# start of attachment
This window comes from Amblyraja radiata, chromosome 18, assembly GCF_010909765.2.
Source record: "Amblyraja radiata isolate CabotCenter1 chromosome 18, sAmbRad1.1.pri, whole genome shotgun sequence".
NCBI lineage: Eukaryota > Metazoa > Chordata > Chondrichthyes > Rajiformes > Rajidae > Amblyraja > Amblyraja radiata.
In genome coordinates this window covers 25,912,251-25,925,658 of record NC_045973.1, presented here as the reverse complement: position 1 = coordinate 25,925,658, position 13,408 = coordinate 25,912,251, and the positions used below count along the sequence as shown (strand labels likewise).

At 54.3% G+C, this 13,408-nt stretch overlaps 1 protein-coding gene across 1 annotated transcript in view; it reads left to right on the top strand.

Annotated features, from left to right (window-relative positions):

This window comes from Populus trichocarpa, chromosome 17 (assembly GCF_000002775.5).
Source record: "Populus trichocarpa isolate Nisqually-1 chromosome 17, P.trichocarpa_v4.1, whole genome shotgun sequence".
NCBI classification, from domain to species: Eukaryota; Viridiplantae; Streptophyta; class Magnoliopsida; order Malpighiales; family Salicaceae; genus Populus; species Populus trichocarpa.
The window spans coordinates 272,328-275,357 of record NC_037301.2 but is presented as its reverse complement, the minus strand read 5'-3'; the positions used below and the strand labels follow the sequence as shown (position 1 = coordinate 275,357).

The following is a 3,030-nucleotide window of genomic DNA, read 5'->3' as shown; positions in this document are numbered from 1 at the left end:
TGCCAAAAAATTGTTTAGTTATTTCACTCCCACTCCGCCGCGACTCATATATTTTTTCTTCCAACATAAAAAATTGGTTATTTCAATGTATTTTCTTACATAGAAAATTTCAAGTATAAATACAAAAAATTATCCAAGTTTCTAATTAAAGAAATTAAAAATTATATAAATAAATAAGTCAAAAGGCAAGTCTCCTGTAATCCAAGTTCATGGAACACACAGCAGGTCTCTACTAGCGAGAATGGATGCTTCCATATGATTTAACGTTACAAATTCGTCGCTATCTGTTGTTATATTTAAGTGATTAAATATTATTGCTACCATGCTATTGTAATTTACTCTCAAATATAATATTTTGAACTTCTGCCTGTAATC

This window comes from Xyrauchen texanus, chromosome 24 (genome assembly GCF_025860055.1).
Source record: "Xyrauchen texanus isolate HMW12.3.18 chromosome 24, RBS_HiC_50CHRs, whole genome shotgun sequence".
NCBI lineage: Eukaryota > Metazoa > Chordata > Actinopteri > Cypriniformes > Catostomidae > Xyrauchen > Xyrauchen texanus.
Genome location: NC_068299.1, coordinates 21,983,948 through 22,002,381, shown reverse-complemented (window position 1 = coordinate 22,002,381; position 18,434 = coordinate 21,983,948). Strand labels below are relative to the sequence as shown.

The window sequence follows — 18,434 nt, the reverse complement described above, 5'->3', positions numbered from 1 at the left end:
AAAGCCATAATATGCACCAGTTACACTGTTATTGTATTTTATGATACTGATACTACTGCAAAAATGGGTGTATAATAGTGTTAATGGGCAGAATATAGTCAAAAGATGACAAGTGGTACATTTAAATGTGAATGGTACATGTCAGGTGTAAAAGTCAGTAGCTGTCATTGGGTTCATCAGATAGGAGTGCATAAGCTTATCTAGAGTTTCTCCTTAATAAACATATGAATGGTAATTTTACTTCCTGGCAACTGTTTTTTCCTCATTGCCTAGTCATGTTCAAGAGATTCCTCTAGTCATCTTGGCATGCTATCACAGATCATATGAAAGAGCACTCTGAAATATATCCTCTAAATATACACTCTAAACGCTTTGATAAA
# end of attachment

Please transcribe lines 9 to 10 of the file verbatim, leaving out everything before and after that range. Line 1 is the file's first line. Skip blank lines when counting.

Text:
NCBI classification, from domain to species: Eukaryota; Viridiplantae; Streptophyta; class Magnoliopsida; order Malpighiales; family Salicaceae; genus Populus; species Populus trichocarpa.
The window spans coordinates 272,328-275,357 of record NC_037301.2 but is presented as its reverse complement, the minus strand read 5'-3'; the positions used below and the strand labels follow the sequence as shown (position 1 = coordinate 275,357).